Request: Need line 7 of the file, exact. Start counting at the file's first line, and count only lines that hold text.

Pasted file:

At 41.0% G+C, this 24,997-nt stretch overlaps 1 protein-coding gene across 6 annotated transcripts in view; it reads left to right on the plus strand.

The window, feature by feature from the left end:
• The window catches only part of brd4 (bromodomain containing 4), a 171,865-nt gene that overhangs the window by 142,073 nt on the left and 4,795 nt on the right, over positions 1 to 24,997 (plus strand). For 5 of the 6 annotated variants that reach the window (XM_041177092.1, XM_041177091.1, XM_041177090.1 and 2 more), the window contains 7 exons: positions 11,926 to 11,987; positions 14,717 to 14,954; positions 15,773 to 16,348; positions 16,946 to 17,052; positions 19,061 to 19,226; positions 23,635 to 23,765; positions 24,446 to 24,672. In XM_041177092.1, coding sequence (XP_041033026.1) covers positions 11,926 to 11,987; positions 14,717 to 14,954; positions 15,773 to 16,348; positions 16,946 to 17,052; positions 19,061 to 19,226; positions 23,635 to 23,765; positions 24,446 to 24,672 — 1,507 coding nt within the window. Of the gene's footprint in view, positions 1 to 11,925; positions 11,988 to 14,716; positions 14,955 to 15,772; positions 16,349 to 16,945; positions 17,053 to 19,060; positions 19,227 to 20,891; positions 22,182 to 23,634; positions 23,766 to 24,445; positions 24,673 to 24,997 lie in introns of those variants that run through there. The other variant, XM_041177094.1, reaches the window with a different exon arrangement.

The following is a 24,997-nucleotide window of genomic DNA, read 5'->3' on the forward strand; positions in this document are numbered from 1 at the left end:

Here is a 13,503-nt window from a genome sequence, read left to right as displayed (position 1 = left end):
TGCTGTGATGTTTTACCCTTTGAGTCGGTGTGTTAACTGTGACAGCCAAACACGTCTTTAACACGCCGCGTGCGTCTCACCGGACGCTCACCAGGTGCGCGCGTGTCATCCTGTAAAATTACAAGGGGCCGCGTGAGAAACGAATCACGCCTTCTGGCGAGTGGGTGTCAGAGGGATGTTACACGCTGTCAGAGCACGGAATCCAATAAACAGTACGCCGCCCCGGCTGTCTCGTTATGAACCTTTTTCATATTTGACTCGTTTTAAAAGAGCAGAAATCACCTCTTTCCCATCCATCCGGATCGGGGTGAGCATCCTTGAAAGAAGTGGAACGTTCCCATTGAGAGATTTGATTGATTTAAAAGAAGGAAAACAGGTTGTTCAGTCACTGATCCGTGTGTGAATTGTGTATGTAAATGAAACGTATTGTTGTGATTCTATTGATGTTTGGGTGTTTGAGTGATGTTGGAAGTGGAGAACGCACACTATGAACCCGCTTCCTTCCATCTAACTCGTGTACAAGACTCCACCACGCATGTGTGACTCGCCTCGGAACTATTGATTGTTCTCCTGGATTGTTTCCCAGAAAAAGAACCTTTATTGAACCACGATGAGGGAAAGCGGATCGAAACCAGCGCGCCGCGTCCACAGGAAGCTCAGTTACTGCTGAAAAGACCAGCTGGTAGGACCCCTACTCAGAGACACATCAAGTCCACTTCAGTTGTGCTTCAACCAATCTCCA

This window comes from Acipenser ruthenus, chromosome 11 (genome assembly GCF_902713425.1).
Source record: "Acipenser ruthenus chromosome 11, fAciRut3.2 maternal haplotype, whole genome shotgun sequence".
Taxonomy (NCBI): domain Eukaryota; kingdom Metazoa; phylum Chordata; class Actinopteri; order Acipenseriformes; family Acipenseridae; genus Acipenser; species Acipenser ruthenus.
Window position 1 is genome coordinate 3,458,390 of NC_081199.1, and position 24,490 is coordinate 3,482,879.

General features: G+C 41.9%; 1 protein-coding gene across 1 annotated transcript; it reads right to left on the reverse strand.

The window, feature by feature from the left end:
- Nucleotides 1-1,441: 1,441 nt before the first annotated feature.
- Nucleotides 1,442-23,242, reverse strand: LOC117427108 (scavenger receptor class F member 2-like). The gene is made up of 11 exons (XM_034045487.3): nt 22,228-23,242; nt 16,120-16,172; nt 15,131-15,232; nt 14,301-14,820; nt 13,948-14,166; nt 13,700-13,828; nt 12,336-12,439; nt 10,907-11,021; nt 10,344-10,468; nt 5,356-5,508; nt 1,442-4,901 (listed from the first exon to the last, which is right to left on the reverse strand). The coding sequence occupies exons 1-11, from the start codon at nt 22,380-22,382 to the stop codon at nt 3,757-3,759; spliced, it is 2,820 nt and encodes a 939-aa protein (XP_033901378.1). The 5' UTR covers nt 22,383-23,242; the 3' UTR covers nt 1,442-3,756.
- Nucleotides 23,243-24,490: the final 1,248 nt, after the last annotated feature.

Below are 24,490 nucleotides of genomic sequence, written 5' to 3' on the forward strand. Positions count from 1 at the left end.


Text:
This window comes from Acipenser ruthenus, chromosome 11 (genome assembly GCF_902713425.1).